Think Small: The Example of Small Grants, in Madagascar

“Small grants are out of fashion – in big countries. As G8 industrialised nations move towards their target of doubling foreign aid to Africa by 2010, development policy has been revamped to accommodate a steep
increase in aid budgets. Big money needs big projects, preferably with the support and cooperation of national bureaucracies. Small grants can seem marginal by comparison.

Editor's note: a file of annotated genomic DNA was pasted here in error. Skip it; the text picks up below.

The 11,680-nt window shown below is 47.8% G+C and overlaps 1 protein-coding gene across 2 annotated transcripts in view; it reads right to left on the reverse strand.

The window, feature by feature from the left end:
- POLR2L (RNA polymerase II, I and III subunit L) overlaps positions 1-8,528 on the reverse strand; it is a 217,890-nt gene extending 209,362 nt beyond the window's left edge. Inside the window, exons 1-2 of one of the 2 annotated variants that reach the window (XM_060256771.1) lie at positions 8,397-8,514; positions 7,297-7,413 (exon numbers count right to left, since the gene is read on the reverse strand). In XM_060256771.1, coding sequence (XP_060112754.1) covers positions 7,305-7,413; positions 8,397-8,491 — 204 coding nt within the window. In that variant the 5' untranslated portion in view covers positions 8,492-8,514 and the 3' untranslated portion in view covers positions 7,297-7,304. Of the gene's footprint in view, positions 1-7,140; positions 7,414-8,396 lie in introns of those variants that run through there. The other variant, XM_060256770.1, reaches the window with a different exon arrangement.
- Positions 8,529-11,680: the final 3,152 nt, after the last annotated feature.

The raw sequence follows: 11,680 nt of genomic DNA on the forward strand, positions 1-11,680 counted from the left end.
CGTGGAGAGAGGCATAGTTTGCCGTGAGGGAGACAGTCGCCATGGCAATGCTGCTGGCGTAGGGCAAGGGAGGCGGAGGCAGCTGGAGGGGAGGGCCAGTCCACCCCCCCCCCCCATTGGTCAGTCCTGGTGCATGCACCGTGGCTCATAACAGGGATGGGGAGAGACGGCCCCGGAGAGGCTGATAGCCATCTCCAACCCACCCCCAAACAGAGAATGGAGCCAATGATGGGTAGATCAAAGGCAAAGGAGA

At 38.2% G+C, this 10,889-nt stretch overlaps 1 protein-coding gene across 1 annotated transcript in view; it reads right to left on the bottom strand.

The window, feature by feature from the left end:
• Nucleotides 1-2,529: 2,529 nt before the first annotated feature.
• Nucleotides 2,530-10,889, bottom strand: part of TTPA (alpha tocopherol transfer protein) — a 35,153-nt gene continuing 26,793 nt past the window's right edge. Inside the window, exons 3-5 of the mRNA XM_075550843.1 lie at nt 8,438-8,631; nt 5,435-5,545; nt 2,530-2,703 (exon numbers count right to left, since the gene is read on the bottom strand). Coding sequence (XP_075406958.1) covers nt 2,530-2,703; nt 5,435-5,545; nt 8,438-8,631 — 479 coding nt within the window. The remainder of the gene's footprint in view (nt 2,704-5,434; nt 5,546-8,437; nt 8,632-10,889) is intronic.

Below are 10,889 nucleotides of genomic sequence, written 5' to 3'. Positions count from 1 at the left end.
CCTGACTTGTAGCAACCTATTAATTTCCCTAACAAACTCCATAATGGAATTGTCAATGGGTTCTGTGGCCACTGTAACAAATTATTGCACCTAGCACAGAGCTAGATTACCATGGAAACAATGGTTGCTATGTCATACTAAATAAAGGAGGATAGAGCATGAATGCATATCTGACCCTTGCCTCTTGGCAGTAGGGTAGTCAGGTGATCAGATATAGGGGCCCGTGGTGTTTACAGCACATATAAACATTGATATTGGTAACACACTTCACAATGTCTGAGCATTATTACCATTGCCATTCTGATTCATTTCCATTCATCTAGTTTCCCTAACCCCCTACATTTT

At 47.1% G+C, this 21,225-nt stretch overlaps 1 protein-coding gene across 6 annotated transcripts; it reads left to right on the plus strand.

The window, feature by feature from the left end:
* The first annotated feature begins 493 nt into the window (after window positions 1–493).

Careful arguments have been marshalled in defence of the new priorities. Small grants are said to absorb too much time and effort, then deliver too little impact on the
ground. They refuse economies of scale: the
administration for a new classroom or water pipe can be disproportionately large, compared – say – to the planning for a new road or hospital. Piecemeal efforts are viewed with suspicion by aid officials intent on better coordination of policy.”